Today the House echoed the Senate to call on the government to take action on coercive control, supporting a cross-party motion coordinated by the co-Chairs of Parliamentarians for Action to Reduce Violence Against Women and Children.
“Tomorrow, Friday 19 February marks 1 year since Hannah Clarke’s murder. Her ex-husband had never laid a hand on her until he killed her and her three children, but for years had been abusing her with coercive control,” said Senator Larissa Waters, Greens Leader in the Senate and spokesperson for women.
“We need a national approach to understanding and criminalising coercive control, so that Australian women can receive the same level of protection under the law no matter what state they live in. The community needs to recognise the serious risks of conduct like Hannah Clarke and her children were subjected to before their murder a year ago, and police need additional tools to be able to act to prevent more women being killed.
“The best way to commemorate Hannah Clarke’s life and those of her three children, and the 52 women who have been killed since then, is working together to end violence against women.
“We need all parliamentarians to contribute to the cultural change that will eliminate violence against women, stand up to violent behaviour, and act to address the gender inequality which drives gendered violence.
“Today’s successful vote in the House, and yesterday’s vote in the Senate is an important show of agreement from all sides of politics that we need to act to prevent more women like Hannah Clarke dying at the hands of a current or former partner. I look forward to the government now heeding this call from both houses of parliament and coordinating a national discussion on criminalising coercive control.
“The evidence shows that coercive control is the biggest indicator of future homicide. Governments rightly took action decades ago to criminalise physical abuse by a domestic partner, and the federal government must now listen to the evidence and encourage states to harmonise their approach to criminalise coercive control to protect women and end the on average woman a week being murdered.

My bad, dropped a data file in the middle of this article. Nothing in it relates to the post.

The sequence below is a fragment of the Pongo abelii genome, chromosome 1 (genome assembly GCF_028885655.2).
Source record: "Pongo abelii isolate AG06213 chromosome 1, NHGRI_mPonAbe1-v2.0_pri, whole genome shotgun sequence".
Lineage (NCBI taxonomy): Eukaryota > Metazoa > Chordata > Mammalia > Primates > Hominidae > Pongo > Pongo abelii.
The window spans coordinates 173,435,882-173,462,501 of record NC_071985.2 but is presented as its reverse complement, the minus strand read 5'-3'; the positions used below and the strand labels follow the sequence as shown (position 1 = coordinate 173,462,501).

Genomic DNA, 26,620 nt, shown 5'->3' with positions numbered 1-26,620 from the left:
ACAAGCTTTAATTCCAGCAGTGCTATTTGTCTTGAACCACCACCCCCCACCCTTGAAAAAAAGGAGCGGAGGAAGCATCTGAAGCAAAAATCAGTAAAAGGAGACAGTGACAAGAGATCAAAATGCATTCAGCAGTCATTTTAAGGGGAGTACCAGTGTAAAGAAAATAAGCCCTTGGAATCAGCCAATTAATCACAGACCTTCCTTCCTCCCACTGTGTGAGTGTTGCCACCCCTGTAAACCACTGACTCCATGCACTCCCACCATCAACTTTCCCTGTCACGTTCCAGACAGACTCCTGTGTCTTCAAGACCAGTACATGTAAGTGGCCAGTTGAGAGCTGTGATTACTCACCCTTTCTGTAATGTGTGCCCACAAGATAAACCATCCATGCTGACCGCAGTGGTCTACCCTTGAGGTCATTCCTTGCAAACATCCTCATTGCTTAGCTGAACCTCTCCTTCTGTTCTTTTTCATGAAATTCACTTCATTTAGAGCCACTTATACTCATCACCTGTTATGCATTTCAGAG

“Criminalisation is not a complete response, and cannot happen without wide consultation with experts, victim-survivors, frontline services, police, courts, and families. Any change must be accompanied by system reforms, guidelines for police, prosecutors and judicial officers, and resources to help people to understand coercive control – how to identify the signs and what to do.
Taking a national approach to education and awareness, funding support services, and harmonising the legal response will keep more women and children safe,” concluded Senator Waters.
Motion moved by Senators Larissa Waters, Mehreen Faruqi, Andrew Bragg (Liberal), Jenny McAlister (Labor) in the Senate on Wednesday 17/02/2021, passed by consensus.
Sent to the House of Representatives on Thursday 18/02/2021 for concurrence, passed by consensus:
- That the Senate—
- notes that:
- 19 February 2021 marks one year since the murder of Hannah Clarke and her three children,
- since that date a further 52 women have been killed by violence in Australia, and
- coercive control and persistent emotional or psychological abuse is abuse in its own right, and a strong indicator of future physical violence;
- further notes that:
- Tasmania has had laws criminalising emotional and financial abuse and coercive control since 2004,
- Western Australia recently introduced a new offence of persistent family violence, recognising patterns of emotional and psychological abuse,
- New South Wales is currently consulting on draft laws to criminalise coercive control, and
- Queensland and the Northern Territory have announced plans to criminalise coercive control; and
- calls on the Government to
- recognise the harm caused by persistent controlling behaviour, and
- coordinate a national discussion regarding criminalising coercive control and related implementation support.
- notes that:
- That this resolution be transmitted to the House of Representatives for concurrence.